Blood in the Water
'Blackfish' is a whale of a nightmare for SeaWorld's PR department
John Hargrove is used to blowing a whistle. He spent nearly two decades as one of SeaWorld's elite; a killer whale trainer, he'd worked with whales in San Antonio, San Diego, and France. "I began and ended my SeaWorld career in the Texas park," he said. Then, last August, he walked away and became a different kind of whistleblower – as one of the former trainers exposing the reality of life for captive orcas in the new documentary Blackfish. He said, "It's a way for me to care for those whales I left behind."
Blackfish takes as its starting point the 2010 death of SeaWorld Florida veteran trainer Dawn Brancheau. She was mauled by Tilikum, the biggest captive male orca in the world. What was truly shocking was that this was the third human death in which he was involved. Director Gabriela Cowperthwaite never paints Tilikum as a murderous monster. Instead, she portrays him as the inevitable result of an industry that takes animals whose natural habitat is the oceans and traps them in glorified bathtubs. The end result is six tons of psychologically and physically scarred whale. There are currently 45 orcas kept in similarly unnatural conditions, and many have been involved in attacks on one another or their trainers.
Even as one of SeaWorld's most experienced staff, Hargrove described himself as "a thorn in management's side. I would speak up and say, 'You cannot treat this whale like a baby machine, you cannot take this calf from her mother, you can't put this whale in a med pool, which is only eight feet deep, for show reasons.'" Not that it did him or the whales much good. He said, "All that ever happened to me was that I'd get in trouble. The running joke was, 'Oh, John's in another closed-door meeting.'"
But two decades is a long time to be a part of an industry you hate. For Hargrove, it finally came down to one animal: Takara. Hargrove had worked with her in California, and he was there when, at 13, she was separated from her mother, Kasatka. He said, "It was such a traumatic experience for Kasatka that we had to put her on medication." Takara gave birth to two calves and was separated from both as she was shipped across the country to Florida and then San Antonio, where she finally reunited with Hargrove. He said, "I'm so careful not to throw around anthropomorphic terms, but I can tell you without a doubt that her spirit was broken." Even though he hated his job – and hated San Antonio even more – "I stuck around because I felt like I gave her California back, and she gave me California back," he explained. "I just felt like I could not abandon her."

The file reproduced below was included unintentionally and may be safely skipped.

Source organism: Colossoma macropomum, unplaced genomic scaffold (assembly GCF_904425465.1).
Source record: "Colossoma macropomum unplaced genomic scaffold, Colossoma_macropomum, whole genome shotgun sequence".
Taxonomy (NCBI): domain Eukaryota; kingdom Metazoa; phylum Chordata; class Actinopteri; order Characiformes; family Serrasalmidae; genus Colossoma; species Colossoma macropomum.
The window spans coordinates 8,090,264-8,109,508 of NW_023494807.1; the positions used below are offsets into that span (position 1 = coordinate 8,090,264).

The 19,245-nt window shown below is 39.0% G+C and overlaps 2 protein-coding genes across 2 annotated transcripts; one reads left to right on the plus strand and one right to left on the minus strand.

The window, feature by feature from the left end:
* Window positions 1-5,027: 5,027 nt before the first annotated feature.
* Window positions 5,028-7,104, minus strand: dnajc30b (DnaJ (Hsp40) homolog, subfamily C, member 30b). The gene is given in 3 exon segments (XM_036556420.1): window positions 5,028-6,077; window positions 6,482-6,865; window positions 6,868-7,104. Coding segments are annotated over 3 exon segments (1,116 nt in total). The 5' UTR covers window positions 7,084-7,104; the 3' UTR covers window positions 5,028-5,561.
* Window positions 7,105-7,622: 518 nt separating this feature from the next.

It took a combination of knee injuries and SeaWorld's response to Brancheau's death to finally make him quit. He said, "When they testified in the OSHA hearings that they had no knowledge that we even had a dangerous job, I thought, 'You just can't stay anymore.'" Yet it was still tough to talk about his experiences because he feared that the story and the animals would be exploited even more. "I felt like if I talked to the wrong journalist and they just wanted to concentrate on the sensational part of the story, that was going to happen," he said. Then his friend Tim Zimmermann of Outside magazine put him in contact with Cowperthwaite, and she interviewed him one week after he quit. As she started asking him questions, she started crying even before she heard his answers. Hargrove said, "I knew then I'd made the right decision."
There's real fury in the voices of Hargrove and his fellow former trainers as they discuss how SeaWorld attempted to blame Brancheau for her own death, but that's merely one incident in the long history of killer whale attacks and accidents – most of which have been kept out of the media spotlight. That's why he has taken his quest public. He said, "If you won't listen to your most experienced trainers, as soon as your image starts to get damaged, your PR machine kicks into overdrive and you're going to make the changes to try to save face." Hargrove does not expect SeaWorld to suddenly turn their back on the orca industry. "This is about forcing them to take the next step," he said. "If anything I say or anyone says puts pressure on them, and they build bigger and better facilities for the whales, or they stop their breeding program, especially artificial insemination, then that's my goal." And maybe, just maybe, that will help Takara. Until then, he said: "She's stuck. She has no choice. She has to stay in that pool."
Blackfish opens this weekend at the Arbor Cinema at Great Hills and Violet Crown. See Film Listings for showtimes and review.